V38.00003: Anderson localization for weak disorder David Thouless, Adam Anderson More than 25 years ago the correctness of Anderson's original argument for localization of states of noninteracting particles in a strongly disordered lattice potential was proved, but arguments for diffusive states in weak disorder are less compelling. A barrier to treating the disorder as a perturbation is the extreme sensitivity of extended states to boundary conditions in the absence of disorder. We find that a promising approach, which avoids boundary conditions, is to consider an infinite, homogeneously but weakly disordered, lattice. The Hamiltonian on the lattice is converted from configuration space to tridiagonal form by using the Lanczos transformation, and the disorder is treated perturbatively. We argue that the effect of disordering a two dimensional lattice may, in the tridiagonal representation, fall off like the inverse square root of the distance from the origin, and this can lead to an initial power law localization. In three dimensions the effect of disorder falls off like the inverse distance from the origin of the tridiagonal representation, and that this should lead to diffusive behavior except near the band edges. [Preview Abstract] |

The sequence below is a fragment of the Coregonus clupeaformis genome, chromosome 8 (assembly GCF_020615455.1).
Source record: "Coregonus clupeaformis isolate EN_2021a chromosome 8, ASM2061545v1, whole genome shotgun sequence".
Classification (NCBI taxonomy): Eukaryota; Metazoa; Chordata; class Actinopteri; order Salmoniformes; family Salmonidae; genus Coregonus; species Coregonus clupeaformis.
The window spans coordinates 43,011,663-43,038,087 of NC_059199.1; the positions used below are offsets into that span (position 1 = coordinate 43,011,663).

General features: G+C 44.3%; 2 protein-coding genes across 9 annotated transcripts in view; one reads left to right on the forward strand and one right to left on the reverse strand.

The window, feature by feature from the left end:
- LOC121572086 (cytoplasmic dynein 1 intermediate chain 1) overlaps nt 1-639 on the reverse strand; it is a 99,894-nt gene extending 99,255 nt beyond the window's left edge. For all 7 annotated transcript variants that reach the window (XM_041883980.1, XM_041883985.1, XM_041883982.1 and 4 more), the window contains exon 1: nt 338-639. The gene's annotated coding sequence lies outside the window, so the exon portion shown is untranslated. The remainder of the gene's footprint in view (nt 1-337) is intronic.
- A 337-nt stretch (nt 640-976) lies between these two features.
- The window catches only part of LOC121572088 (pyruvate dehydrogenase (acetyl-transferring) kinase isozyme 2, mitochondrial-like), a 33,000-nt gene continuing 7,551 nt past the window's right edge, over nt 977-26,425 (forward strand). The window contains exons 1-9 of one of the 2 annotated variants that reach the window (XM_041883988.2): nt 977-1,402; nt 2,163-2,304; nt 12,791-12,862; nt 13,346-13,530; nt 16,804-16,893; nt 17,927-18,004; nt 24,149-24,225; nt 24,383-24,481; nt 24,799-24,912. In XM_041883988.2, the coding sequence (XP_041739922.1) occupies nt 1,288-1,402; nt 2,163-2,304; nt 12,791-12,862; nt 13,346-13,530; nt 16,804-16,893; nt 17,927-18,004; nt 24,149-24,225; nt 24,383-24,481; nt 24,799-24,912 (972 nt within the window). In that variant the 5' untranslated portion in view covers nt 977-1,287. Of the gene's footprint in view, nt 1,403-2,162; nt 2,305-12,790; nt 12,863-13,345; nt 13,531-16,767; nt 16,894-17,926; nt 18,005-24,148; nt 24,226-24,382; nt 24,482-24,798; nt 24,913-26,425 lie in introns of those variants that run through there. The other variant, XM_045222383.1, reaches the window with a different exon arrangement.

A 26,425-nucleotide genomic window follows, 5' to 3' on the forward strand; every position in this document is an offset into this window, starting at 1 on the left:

Thursday, March 18, 2010 8:36AM - 8:48AM |
V38.00004: Distribution of conductance for Anderson insulators: A theory with a single parameter Andrew Douglas, Peter Markos, Khandker Muttalib We obtain an analytic expression for the full distribution of conductance for a strongly disordered two and three-dimensional conductor within a perturbative approach based on the transfer-matrix formulation. Our results confirm the numerical evidence that the log-normal limit of the distribution is not reached even in the deeply insulating regime. We show that the variance of the logarithm of the conductance scales as a fractional power of the mean, while the skewness changes sign as one approaches the Anderson metal-insulator transition from the deeply insulating limit, all described as a function of a single parameter. The approach suggests a possible single parameter description of the Anderson transition that takes into account the full nontrivial distribution of conductance. [Preview Abstract] |
Thursday, March 18, 2010 8:48AM - 9:00AM |
V38.00005: One Parameter Scaling Theory for Stationary States of Disordered Nonlinear Systems Joshua Bodyfelt, Tsampikos Kottos, Boris Shapiro We show that the normalized average participation number of the stationary solutions of disordered nonlinear lattices obeys a one-parameter scaling law. Our approach opens a new way to investigate the interplay of Anderson localization and nonlinearity based on the powerful ideas of scaling theory. [Preview Abstract] |
Thursday, March 18, 2010 9:00AM - 9:12AM |